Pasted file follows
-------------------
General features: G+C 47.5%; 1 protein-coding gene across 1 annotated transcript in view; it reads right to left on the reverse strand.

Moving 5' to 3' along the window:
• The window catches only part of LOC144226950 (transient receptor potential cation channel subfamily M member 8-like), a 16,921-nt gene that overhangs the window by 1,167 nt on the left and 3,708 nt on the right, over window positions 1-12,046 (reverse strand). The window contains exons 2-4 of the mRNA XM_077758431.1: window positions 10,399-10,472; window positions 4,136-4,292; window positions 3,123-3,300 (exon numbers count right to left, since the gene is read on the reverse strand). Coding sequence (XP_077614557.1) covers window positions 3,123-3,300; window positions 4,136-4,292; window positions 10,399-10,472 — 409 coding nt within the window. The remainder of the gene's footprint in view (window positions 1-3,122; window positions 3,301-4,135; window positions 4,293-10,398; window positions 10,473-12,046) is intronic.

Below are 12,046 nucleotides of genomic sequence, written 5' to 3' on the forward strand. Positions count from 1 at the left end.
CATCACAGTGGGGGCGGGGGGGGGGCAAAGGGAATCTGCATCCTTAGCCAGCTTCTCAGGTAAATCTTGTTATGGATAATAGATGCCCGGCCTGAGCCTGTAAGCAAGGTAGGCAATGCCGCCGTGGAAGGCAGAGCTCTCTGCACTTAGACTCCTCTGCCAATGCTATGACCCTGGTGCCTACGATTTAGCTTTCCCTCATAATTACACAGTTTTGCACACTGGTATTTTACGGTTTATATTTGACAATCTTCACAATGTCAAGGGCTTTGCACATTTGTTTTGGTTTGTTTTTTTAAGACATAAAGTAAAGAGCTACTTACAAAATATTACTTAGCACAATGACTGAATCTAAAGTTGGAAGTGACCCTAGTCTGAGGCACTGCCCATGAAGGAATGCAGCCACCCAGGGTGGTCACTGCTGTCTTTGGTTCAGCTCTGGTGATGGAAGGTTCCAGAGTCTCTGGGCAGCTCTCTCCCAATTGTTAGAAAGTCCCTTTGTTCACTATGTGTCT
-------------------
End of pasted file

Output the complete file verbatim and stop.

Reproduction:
General features: G+C 47.5%; 1 protein-coding gene across 1 annotated transcript in view; it reads right to left on the reverse strand.

Moving 5' to 3' along the window:
• The window catches only part of LOC144226950 (transient receptor potential cation channel subfamily M member 8-like), a 16,921-nt gene that overhangs the window by 1,167 nt on the left and 3,708 nt on the right, over window positions 1-12,046 (reverse strand). The window contains exons 2-4 of the mRNA XM_077758431.1: window positions 10,399-10,472; window positions 4,136-4,292; window positions 3,123-3,300 (exon numbers count right to left, since the gene is read on the reverse strand). Coding sequence (XP_077614557.1) covers window positions 3,123-3,300; window positions 4,136-4,292; window positions 10,399-10,472 — 409 coding nt within the window. The remainder of the gene's footprint in view (window positions 1-3,122; window positions 3,301-4,135; window positions 4,293-10,398; window positions 10,473-12,046) is intronic.

Below are 12,046 nucleotides of genomic sequence, written 5' to 3' on the forward strand. Positions count from 1 at the left end.
CATCACAGTGGGGGCGGGGGGGGGGCAAAGGGAATCTGCATCCTTAGCCAGCTTCTCAGGTAAATCTTGTTATGGATAATAGATGCCCGGCCTGAGCCTGTAAGCAAGGTAGGCAATGCCGCCGTGGAAGGCAGAGCTCTCTGCACTTAGACTCCTCTGCCAATGCTATGACCCTGGTGCCTACGATTTAGCTTTCCCTCATAATTACACAGTTTTGCACACTGGTATTTTACGGTTTATATTTGACAATCTTCACAATGTCAAGGGCTTTGCACATTTGTTTTGGTTTGTTTTTTTAAGACATAAAGTAAAGAGCTACTTACAAAATATTACTTAGCACAATGACTGAATCTAAAGTTGGAAGTGACCCTAGTCTGAGGCACTGCCCATGAAGGAATGCAGCCACCCAGGGTGGTCACTGCTGTCTTTGGTTCAGCTCTGGTGATGGAAGGTTCCAGAGTCTCTGGGCAGCTCTCTCCCAATTGTTAGAAAGTCCCTTTGTTCACTATGTGTCT